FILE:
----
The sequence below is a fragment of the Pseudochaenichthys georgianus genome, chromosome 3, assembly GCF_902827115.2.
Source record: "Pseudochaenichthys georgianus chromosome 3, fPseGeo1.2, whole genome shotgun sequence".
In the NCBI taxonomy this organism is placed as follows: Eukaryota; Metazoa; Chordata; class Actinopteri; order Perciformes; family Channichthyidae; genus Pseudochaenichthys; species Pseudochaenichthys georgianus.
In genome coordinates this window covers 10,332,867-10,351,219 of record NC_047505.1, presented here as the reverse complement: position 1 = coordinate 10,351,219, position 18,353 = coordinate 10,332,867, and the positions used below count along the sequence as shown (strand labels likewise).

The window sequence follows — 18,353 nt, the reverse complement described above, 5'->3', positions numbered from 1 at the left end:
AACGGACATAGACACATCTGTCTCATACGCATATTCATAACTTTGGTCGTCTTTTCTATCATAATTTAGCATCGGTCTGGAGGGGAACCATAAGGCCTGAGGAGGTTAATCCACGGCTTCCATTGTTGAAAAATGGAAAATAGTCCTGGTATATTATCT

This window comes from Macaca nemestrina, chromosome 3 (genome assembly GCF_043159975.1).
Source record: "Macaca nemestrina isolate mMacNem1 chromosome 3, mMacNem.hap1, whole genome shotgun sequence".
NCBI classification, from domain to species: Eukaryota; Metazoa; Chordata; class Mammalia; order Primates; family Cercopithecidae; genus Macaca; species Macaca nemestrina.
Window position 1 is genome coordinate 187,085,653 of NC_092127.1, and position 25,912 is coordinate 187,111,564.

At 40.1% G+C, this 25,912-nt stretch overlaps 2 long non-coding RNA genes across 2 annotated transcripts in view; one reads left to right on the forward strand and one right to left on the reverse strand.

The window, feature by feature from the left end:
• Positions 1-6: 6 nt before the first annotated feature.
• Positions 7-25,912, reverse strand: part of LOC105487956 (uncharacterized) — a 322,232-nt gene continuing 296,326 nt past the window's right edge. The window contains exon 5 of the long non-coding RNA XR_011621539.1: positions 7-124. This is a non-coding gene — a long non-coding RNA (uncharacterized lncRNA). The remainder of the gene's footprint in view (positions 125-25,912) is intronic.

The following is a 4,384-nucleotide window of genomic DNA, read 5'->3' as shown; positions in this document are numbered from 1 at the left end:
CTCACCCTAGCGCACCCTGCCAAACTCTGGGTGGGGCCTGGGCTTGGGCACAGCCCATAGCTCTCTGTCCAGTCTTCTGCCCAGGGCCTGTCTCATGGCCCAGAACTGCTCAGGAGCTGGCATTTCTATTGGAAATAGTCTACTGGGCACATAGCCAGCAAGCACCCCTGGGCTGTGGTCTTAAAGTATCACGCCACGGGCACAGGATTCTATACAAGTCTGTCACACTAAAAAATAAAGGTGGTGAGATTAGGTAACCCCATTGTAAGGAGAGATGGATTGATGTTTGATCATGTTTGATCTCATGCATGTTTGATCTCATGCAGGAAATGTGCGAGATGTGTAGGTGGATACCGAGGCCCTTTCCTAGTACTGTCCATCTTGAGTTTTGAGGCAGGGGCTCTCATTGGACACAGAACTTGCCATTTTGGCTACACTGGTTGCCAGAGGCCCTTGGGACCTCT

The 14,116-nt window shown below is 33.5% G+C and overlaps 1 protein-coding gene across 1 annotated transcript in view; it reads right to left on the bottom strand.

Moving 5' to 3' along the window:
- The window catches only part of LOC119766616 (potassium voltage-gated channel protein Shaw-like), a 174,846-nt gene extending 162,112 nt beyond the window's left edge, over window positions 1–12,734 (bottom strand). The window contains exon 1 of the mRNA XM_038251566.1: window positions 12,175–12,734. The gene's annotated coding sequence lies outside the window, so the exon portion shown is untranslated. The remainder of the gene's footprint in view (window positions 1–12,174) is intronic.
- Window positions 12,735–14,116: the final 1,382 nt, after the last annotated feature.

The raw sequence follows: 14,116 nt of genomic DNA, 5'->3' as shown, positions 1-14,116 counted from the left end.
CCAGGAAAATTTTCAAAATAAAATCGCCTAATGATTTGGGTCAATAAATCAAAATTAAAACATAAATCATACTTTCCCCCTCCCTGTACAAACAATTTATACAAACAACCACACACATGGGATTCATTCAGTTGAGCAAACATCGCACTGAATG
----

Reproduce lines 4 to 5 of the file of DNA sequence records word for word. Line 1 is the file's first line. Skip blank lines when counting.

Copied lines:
In genome coordinates this window covers 10,332,867-10,351,219 of record NC_047505.1, presented here as the reverse complement: position 1 = coordinate 10,351,219, position 18,353 = coordinate 10,332,867, and the positions used below count along the sequence as shown (strand labels likewise).

The window sequence follows — 18,353 nt, the reverse complement described above, 5'->3', positions numbered from 1 at the left end: